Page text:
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Edward Blomfield in Judge Brian Hill's courtroom

Paul Wellman (file)

Edward Blomfield in Judge Brian Hill's courtroom


Will Forger Gets One Year in Jail, Probation

Had Claimed Slain Girlfriend Left Him Entire Estate


More than three years after he produced a forged will after his girlfriend was fatally shot, Edward Blomfield - who pled guilty to the crime - was sentenced Tuesday. He will serve one year in Santa Barbara County Jail and five years of felony probation. Judge Brian Hill also granted District Attorney Mary Barron two additional requests: that Blomfield not be allowed to act in a fiduciary capacity for anyone and that any current or future employers know of his psychiatric condition.

Authorities claim Blomfield forged the will of Beverly Graham after she was shot and killed in her apartment by Jennifer San Marco just before San Marco went on a shooting spree at the Goleta U.S. Postal Service distribution center in January 2006, killing six others and then herself. The forged will left Graham’s entire estate, estimated to be worth $750,000, to Blomfield.

Less than a month after Graham’s death, Blomfield produced the will, which Graham’s family immediately contested in probate court. As the result of a complicated civil suit, in which a forensic examiner determined the will was forged, Blomfield was ordered to pay $340,000 in restitution to the Graham family and indicted in criminal court for burglary, financial elder abuse, forgery, conspiracy, and two counts of perjury. Blomfield pled guilty to all charges.

His final sentencing was pending almost a year, in part because Blomfield underwent a competency test, a several months-long process during which psychiatrists reviewed his mental state and determined that he was competent to be sentenced. At the request of Blomfield’s defense attorney, Steve Balash, Judge Hill exonerated the $25,000 bail and reduced Blomfield’s restitution fines from $10,000 to $1,000. Barron said she recognized that the court had already made a decision on Blomfield’s sentence but stated, “It does not seem fair or just that he should be able to buy his way out.” Although Hill granted two of Barron’s requests, he denied a third, that Blomfield not be able to serve as caretaker for the elderly or disabled, noting that this was a financial crime.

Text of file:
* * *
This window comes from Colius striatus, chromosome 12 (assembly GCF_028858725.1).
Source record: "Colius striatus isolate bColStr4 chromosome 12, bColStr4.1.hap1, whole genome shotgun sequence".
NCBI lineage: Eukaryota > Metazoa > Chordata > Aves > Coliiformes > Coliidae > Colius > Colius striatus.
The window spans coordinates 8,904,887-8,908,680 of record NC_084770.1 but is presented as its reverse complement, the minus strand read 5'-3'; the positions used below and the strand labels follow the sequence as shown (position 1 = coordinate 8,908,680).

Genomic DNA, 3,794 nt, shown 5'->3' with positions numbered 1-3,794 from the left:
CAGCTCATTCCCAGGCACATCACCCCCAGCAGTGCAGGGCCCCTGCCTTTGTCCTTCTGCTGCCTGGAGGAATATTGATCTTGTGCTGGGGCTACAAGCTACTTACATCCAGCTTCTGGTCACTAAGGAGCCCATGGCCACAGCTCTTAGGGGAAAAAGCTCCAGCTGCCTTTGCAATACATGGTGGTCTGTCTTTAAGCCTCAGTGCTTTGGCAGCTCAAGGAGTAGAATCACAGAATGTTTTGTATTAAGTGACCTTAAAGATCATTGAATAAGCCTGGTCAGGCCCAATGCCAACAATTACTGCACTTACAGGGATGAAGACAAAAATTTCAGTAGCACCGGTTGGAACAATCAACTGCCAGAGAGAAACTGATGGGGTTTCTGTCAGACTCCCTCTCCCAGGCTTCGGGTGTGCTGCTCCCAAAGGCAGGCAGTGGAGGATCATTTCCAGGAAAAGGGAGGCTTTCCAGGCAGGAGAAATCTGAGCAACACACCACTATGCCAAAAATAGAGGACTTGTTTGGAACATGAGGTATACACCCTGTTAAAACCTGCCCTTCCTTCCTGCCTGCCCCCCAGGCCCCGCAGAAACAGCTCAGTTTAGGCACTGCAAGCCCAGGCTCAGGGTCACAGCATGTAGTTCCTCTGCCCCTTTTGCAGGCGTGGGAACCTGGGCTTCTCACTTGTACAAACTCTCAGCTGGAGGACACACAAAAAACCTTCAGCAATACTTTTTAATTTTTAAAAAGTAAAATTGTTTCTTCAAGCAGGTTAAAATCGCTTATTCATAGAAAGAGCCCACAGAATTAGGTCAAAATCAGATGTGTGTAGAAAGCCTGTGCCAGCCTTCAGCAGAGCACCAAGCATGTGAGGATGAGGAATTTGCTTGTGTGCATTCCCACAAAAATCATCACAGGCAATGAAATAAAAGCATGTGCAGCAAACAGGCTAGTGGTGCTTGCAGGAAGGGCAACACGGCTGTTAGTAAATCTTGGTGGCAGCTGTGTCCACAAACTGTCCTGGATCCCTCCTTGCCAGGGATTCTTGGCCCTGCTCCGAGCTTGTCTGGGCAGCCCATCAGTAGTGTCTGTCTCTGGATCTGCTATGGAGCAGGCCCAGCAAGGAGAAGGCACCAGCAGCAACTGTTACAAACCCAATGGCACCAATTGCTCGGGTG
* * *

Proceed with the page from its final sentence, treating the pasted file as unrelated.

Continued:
In his final comments, Hill said that although Blomfield’s crime was serious, being premeditated and done without due regard to other people in the descendant’s life and therefore deserving of a felony, it was not a horrific crime. He said Blomfield’s crime was deserving of the year in County Jail, and the man could face up to 10 years in state prison if he violates any terms of his probation. Noting that because there was no indication Blomfield ever engaged in similar actions and had no prior criminal history, Hill said there was not a strong argument for a state prison sentence.

Blomfield’s sister, Jeanne Blomfield, as well as two acquaintances, Lenae Stahr and Heidi Hodges, signed as witnesses on the forged will and had previously pled guilty to will forgery, conspiracy, and perjury.

Allison M. Jones is an Independent intern.



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